Morphine, oxycodone, hydromorphone and oxymorphone are available as immediate release for relief of pain for 2-3 hours.

Fentanyl tablets, films or spray can give immediate pain relief that controls pain for about one hour (these may only be prescribed for people who are already tolerant to opioid medication).

Morphine, oxycodone, hydromorphone and oxymorphone are available as oral sustained release medications that control pain for 8-12 hours.

Methadone takes about 3-5 days to reach its full pain-relieving effect, but then has sustained high levels of pain relief if taken 2-3 times a day.

Fentanyl and buprenorphine are available in a patch form that delivers medication continuously into the fat in the skin. They are absorbed there and provide pain relief.

The patch doses of buprenorphine available in the U.S. may be lower than many people need for pain relief.

Fentanyl patches are changed every 48-72 hours and buprenorphine patches are changed every 7 days.

Opioids can cause constipation, drowsiness, nausea, slowed breathing and itchiness.

Constipation always needs treatment.

Other side effects may go away after a few days but some will need treatment.

Methadone can be very dangerous if not taken exactly as prescribed.

Potential barriers to pain management with opioids

People may worry about taking opioid medications, fearing side effects or addiction.

However, when used as prescribed, these drugs can offer a great deal of pain relief and most people who take them will not become addicted.

Fear of addiction

If you are prescribed opioid medications, your health care provider will assess your risk of using opioids for things that distress you other than pain. For example, if you have a history of using alcohol or other substances to excess, or you have a strong family history of that behavior, you may be at an increased risk [92].

Whatever your risk, your health care provider will carefully monitor the amount prescribed so you don’t take too much. Many providers will ask you to complete a written opioid agreement with them if you’re taking opioid medications regularly.

Your provider will also explain how to store opioid medications safely so you’re the only one that can use them. They will also explain how to dispose safely of any unused medication.

If you abruptly stop taking an opioid medication or the dosage is suddenly reduced, you may go through withdrawal symptoms (such as pain, anxiety, nausea and diarrhea).

A gradual reduction in the dose reduces the chance withdrawal symptoms will occur.

Withdrawal symptoms are a sign of physical dependence, not addiction.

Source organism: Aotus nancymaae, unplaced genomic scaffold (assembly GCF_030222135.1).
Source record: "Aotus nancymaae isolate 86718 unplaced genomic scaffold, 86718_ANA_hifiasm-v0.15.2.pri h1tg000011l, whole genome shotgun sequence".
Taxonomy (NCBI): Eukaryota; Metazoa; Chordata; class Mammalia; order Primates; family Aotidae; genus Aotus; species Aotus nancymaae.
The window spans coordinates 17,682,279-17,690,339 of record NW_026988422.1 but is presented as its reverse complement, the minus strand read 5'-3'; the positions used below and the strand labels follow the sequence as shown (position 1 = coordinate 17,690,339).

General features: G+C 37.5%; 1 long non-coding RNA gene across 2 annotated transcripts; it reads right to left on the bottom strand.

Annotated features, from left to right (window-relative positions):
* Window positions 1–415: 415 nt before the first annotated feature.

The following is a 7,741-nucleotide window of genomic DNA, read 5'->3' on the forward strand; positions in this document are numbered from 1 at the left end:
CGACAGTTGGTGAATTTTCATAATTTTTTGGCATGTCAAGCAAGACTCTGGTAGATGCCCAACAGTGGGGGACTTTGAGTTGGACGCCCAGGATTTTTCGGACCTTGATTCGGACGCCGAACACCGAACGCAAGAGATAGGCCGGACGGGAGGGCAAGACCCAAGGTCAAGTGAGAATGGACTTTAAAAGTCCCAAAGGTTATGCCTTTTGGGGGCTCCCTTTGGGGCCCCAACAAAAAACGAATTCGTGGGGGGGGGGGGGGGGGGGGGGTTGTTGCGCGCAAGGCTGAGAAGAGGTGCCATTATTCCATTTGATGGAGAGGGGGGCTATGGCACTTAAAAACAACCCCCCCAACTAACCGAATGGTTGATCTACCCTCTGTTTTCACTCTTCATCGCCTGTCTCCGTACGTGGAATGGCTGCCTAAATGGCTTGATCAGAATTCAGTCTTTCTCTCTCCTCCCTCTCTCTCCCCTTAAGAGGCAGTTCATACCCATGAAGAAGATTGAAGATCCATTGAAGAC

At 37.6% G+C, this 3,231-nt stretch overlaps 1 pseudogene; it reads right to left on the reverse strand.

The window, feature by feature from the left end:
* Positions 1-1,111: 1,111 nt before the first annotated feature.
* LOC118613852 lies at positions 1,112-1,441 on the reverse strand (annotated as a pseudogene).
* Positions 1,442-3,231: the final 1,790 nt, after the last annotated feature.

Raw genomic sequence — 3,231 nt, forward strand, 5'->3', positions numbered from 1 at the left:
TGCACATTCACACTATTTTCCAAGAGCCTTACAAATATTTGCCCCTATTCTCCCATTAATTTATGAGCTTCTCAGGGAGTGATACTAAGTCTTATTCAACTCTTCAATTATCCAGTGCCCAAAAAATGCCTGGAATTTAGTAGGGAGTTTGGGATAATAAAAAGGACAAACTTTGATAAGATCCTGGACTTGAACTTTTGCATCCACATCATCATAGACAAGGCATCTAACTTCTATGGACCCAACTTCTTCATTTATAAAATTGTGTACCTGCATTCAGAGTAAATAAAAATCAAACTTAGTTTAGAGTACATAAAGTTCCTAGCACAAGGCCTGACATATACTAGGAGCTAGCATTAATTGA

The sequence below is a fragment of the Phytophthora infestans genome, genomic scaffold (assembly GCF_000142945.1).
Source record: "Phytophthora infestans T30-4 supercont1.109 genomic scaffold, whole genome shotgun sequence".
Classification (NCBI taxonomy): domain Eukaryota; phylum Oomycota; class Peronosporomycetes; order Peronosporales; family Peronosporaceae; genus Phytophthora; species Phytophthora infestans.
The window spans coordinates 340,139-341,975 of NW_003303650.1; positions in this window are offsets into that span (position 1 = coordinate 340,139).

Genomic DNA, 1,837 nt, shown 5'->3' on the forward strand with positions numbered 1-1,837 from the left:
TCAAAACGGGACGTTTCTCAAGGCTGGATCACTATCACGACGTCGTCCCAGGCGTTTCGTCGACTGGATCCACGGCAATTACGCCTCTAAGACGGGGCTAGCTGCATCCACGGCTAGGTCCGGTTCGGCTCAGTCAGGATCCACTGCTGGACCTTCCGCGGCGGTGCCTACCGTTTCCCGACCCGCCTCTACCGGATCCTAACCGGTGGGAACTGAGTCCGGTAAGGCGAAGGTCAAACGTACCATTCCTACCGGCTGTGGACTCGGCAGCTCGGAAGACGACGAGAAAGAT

Physical dependence is a natural effect of regular opioid use, while addiction involves a loss of control over personal decisions about using a drug and can be related to harmful behavior. Addiction means using the drug despite harm to yourself to “get out of” your life. If you have pain from cancer, you’ll use opioids to “get back into” your life.

It’s uncommon for addiction to develop among people taking opioids for cancer pain, especially for those who haven’t had a problem with addiction in the past [87].

Changing federal and state laws on opioid prescriptions have made it more difficult for providers to prescribe or renew opioid medications. If you’re taking opioids, work closely with your health care team to ensure you’re able to get the prescriptions you need.

Side effects of opioids

Regular use of opioids almost always causes side effects. Your health care provider can help you prevent or control side effects so you can continue taking your medication.

Constipation

Constipation is a common side effect of opioid medications and needs to be prevented and treated.

You may need to make some changes in your diet or take medications to promote regularity. To manage constipation, your health care provider may recommend:

  • Eating high-fiber foods (such as fruits and vegetables)
  • Drinking plenty of liquids (warm or hot liquids may be helpful)
  • Taking a fiber supplement
  • Using a mild laxative (such as Senna) or a stronger laxative (such as polyethylene glycol (Miralax))

If you don’t have a bowel movement within 4 days, despite taking the recommended laxatives, be sure to tell your provider.

Drowsiness

Drowsiness usually goes away after about a week. If it persists, tell your health care provider so it can be treated.